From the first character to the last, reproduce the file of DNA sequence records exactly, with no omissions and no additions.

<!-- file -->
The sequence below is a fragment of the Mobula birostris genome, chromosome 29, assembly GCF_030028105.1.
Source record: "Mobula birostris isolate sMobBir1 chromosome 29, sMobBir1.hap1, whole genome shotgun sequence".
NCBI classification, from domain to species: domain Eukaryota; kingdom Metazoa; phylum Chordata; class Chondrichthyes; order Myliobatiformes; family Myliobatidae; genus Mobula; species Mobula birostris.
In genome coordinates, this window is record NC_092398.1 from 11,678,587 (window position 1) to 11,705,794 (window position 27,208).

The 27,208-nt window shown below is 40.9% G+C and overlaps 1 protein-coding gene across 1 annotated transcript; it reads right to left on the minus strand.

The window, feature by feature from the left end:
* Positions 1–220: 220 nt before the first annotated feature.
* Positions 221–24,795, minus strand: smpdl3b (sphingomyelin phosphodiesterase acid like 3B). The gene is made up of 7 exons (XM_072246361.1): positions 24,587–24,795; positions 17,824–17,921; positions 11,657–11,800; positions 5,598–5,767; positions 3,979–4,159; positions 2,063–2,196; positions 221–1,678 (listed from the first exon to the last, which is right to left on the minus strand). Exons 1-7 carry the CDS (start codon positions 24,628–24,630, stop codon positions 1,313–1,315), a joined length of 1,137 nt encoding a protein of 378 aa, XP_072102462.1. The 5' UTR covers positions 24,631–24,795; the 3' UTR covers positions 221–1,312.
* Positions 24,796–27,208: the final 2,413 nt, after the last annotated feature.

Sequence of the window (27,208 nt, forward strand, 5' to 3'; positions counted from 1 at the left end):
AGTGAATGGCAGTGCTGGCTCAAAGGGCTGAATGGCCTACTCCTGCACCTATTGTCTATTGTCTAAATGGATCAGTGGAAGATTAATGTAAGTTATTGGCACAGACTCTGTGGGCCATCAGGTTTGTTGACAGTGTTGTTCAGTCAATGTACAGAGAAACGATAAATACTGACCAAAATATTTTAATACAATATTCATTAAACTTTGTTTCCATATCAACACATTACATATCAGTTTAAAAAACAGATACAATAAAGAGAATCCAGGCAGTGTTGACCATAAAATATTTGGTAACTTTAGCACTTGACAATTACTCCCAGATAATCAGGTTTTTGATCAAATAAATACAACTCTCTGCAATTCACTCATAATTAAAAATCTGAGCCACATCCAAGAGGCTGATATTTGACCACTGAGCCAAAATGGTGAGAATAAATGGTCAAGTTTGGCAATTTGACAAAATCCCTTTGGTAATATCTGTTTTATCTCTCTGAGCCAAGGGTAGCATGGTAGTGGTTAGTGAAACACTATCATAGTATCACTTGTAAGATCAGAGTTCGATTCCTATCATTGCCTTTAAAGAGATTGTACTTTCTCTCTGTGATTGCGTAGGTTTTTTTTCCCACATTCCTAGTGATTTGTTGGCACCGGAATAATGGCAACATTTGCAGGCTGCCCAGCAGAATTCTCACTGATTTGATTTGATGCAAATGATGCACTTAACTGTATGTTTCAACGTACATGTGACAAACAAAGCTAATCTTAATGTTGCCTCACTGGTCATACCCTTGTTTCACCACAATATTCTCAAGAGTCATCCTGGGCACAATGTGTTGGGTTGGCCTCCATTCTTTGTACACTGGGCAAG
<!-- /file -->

The sequence below is a fragment of the Mobula birostris genome, chromosome 29, assembly GCF_030028105.1.
Source record: "Mobula birostris isolate sMobBir1 chromosome 29, sMobBir1.hap1, whole genome shotgun sequence".
NCBI classification, from domain to species: domain Eukaryota; kingdom Metazoa; phylum Chordata; class Chondrichthyes; order Myliobatiformes; family Myliobatidae; genus Mobula; species Mobula birostris.
In genome coordinates, this window is record NC_092398.1 from 11,678,587 (window position 1) to 11,705,794 (window position 27,208).

The 27,208-nt window shown below is 40.9% G+C and overlaps 1 protein-coding gene across 1 annotated transcript; it reads right to left on the minus strand.

The window, feature by feature from the left end:
* Positions 1–220: 220 nt before the first annotated feature.
* Positions 221–24,795, minus strand: smpdl3b (sphingomyelin phosphodiesterase acid like 3B). The gene is made up of 7 exons (XM_072246361.1): positions 24,587–24,795; positions 17,824–17,921; positions 11,657–11,800; positions 5,598–5,767; positions 3,979–4,159; positions 2,063–2,196; positions 221–1,678 (listed from the first exon to the last, which is right to left on the minus strand). Exons 1-7 carry the CDS (start codon positions 24,628–24,630, stop codon positions 1,313–1,315), a joined length of 1,137 nt encoding a protein of 378 aa, XP_072102462.1. The 5' UTR covers positions 24,631–24,795; the 3' UTR covers positions 221–1,312.
* Positions 24,796–27,208: the final 2,413 nt, after the last annotated feature.

Sequence of the window (27,208 nt, forward strand, 5' to 3'; positions counted from 1 at the left end):
AGTGAATGGCAGTGCTGGCTCAAAGGGCTGAATGGCCTACTCCTGCACCTATTGTCTATTGTCTAAATGGATCAGTGGAAGATTAATGTAAGTTATTGGCACAGACTCTGTGGGCCATCAGGTTTGTTGACAGTGTTGTTCAGTCAATGTACAGAGAAACGATAAATACTGACCAAAATATTTTAATACAATATTCATTAAACTTTGTTTCCATATCAACACATTACATATCAGTTTAAAAAACAGATACAATAAAGAGAATCCAGGCAGTGTTGACCATAAAATATTTGGTAACTTTAGCACTTGACAATTACTCCCAGATAATCAGGTTTTTGATCAAATAAATACAACTCTCTGCAATTCACTCATAATTAAAAATCTGAGCCACATCCAAGAGGCTGATATTTGACCACTGAGCCAAAATGGTGAGAATAAATGGTCAAGTTTGGCAATTTGACAAAATCCCTTTGGTAATATCTGTTTTATCTCTCTGAGCCAAGGGTAGCATGGTAGTGGTTAGTGAAACACTATCATAGTATCACTTGTAAGATCAGAGTTCGATTCCTATCATTGCCTTTAAAGAGATTGTACTTTCTCTCTGTGATTGCGTAGGTTTTTTTTCCCACATTCCTAGTGATTTGTTGGCACCGGAATAATGGCAACATTTGCAGGCTGCCCAGCAGAATTCTCACTGATTTGATTTGATGCAAATGATGCACTTAACTGTATGTTTCAACGTACATGTGACAAACAAAGCTAATCTTAATGTTGCCTCACTGGTCATACCCTTGTTTCACCACAATATTCTCAAGAGTCATCCTGGGCACAATGTGTTGGGTTGGCCTCCATTCTTTGTACACTGGGCAAG